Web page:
“If you think the burnouts we did in Indy were big, wait until the final qualifying session in Pomona. That will be our last race with a Dodge and we’ve got 16 engines. I’m going to melt one of them.”
Alan Johnson took a wild ride on Friday night when his Marathon Petroleum Dodge got loose just past the 1,000-foot mark. Johnson fought to keep the car off the centerline but eventually collected one of the 1,320-foot timing blocks, negating what he believes would have been a 6.55-second run.
“It made a move and I was looking at [Larry] Morgan’s door,” said Johnson. “I don’t know what caused it but I about crashed it right there. Honestly, I think I just drove the car out of the groove. I drove it out of the groove and it got loose. No excuses. We actually made a horrible run today [Q3]. That’s the one I’m really mad about. We made a bad run. It should have been a 6.53. We should be within one or two hundredths of the leaders.”
Johnson has yet to announce his plans for 2018 but his father and crew chief, Roy, appeared to take a keen interest in Friday’s SAM Tech Factory Stock Showdown event. It would not be unreasonable to think that the Mopar brand wouldn’t love to have the 2012 NHRA Pro Stock champ behind the wheel of one of their Drag Pak Challengers. Johnson is also hosting Swedish Pro Stock racer Stefan Ernyrd (pictured, left) this weekend. Ernyrd races a Dart formerly owned by Johnson in the FIA European Drag Racing Series and posted a second-place finish in this year’s championship, (behind fellow Swede Bengt Ljungdahl, who races a Gray Motorsports-prepared Camaro).
“To be honest, I haven’t figured out what I’m doing next year,” said Johnson. “I know I have some options. The Factory Stock deal seems interesting and there is some talk but nothing has come to fruition. I’ve also got a couple of people interested in doing a leasing deal for Pro Stock but so far nothing has come to fruition. I’ve also got someone who contacted me about buying the whole deal, lock, stock and barrel but that hasn’t happened either. I’m sure at some point I will race something. I’m just not sure what. I might even try road racing. That looks like fun.”
Karen Stoffer was naturally happy to see her teammate, Scotty Pollacheck, qualify on the pole for last weekend’s Dodge NHRA Nationals in Reading and she also realizes that her own Big St. Charles/Skillman Auto Suzuki is capable of similar performances.
“Scotty’s bike is flying but out two Suzuki’s are comparable,” said Stoffer. “We’re still a little behind, but we’re closing the gap. Earlier this year, we made the switch from EFI back to carburetors and we’ve been picking our combination apart ever since. It’s a learning process. We can make our bike exactly the same as Scotty’s and they still won’t run the same. Part of that is the rider. We both have our own individual styles. Scotty ran a 6.82 last week. We ran 6.82 back in 2007 when we first tried fuel injection. A lot has changed since then, but we’re confident that we can run really close to that.”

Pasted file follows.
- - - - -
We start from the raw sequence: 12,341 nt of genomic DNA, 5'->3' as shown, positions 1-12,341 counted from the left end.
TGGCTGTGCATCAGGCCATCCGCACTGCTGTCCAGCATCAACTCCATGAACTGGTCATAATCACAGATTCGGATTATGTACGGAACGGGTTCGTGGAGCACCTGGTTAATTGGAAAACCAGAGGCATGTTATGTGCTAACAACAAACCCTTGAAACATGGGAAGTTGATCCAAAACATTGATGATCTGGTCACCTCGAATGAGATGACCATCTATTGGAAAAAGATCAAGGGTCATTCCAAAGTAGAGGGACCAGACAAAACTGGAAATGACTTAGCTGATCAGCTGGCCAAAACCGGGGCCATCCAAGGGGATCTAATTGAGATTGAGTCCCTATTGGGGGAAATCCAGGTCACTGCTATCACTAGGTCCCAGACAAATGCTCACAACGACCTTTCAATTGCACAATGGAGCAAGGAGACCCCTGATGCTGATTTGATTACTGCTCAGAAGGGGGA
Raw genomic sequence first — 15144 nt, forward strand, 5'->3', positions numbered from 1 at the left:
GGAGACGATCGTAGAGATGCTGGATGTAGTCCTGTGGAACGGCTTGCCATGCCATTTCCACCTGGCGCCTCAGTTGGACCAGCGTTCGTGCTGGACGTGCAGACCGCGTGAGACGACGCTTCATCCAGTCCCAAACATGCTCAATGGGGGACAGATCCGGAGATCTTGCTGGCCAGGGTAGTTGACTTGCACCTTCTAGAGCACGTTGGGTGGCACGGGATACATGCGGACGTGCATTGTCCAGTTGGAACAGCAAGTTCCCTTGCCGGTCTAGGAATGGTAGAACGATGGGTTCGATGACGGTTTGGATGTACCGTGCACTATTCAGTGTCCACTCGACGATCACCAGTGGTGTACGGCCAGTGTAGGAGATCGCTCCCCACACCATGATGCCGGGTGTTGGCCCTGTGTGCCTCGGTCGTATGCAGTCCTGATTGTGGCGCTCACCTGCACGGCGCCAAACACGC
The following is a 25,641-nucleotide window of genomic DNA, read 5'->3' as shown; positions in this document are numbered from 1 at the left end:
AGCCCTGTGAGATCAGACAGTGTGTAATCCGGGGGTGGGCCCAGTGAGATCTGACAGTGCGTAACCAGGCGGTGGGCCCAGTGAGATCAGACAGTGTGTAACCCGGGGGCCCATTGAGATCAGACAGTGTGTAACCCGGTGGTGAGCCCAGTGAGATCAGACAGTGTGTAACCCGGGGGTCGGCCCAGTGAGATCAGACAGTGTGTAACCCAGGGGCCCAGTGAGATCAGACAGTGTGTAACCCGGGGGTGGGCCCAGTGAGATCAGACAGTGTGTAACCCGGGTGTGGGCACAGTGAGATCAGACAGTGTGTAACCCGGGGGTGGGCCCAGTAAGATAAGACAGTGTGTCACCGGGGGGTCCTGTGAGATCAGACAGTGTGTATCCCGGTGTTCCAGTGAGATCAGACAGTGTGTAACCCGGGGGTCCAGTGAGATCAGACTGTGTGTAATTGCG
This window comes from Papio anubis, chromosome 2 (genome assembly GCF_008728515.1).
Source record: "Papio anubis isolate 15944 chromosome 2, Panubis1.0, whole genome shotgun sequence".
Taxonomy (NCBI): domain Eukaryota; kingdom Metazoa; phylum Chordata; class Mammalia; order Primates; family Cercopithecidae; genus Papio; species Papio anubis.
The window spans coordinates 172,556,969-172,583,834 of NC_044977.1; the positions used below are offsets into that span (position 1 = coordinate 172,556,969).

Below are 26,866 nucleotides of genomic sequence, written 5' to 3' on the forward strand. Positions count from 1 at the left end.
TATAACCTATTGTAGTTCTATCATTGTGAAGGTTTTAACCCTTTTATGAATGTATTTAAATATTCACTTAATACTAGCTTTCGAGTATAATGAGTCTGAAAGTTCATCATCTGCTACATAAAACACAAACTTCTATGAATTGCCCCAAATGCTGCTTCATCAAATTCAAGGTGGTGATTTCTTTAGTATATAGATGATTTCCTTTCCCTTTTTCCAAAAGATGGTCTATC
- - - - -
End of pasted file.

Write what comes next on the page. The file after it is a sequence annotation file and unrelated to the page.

On Friday, Stoffer rode to a 6.897 and then improved to a 6.867 that is currently good for the No. 7 spot. Most of the Pro Stock Motorcycle racers, including Stoffer and her crew chief/husband, Gary, believe that Saturday’s first session will yield much quicker elapsed times.
“That 6.86 was an okay run but it could have been better,” Stoffer said. “We should have run closer to what Scotty ran [6.82]. We’ll take two more shots at it today and see what happens.”
Jerry Savoie admits that last weekend’s heated starting line exchange between himself and Hector Arana Sr. was ‘not as big of a deal as some people wanted to make it.’ Regardless, the two rival team owners took a few minutes on Friday in St. Louis to clear the air. As a refresher, Savoie was upset that Hector Arana Jr. took what he deemed as a long time to stage against teammate LE Tonglet in the semifinals.
“I had a nice talk with Hector [Sr.] yesterday and we’re good,” said Savoie. “He said they were having some problems with their [starting line] routine and Jr. was too far from the beams. LE just got frustrated and finally went in. Remember, this is the Countdown and every round means more than it did a month ago.”
As for his own bike, Savoie lost in the second-round last week to Tonglet. He realizes that in order to defend his 2016 Mello Yello Pro Stock Motorcycle title, he’s going to have to win some races soon. Savoie is the defending St. Louis champion.
“I do need to win this race again,” said Savoie. “Last week, we just couldn’t find the set-up. We’ve just had some little gremlins. I should have run a 6.79 last night [Friday] we’re going to need to find whatever the problem is. If I can win this race, we’re right back in it. If Eddie [Krawiec] wins, we’re all in trouble. We’re going to have a hard time catching him.”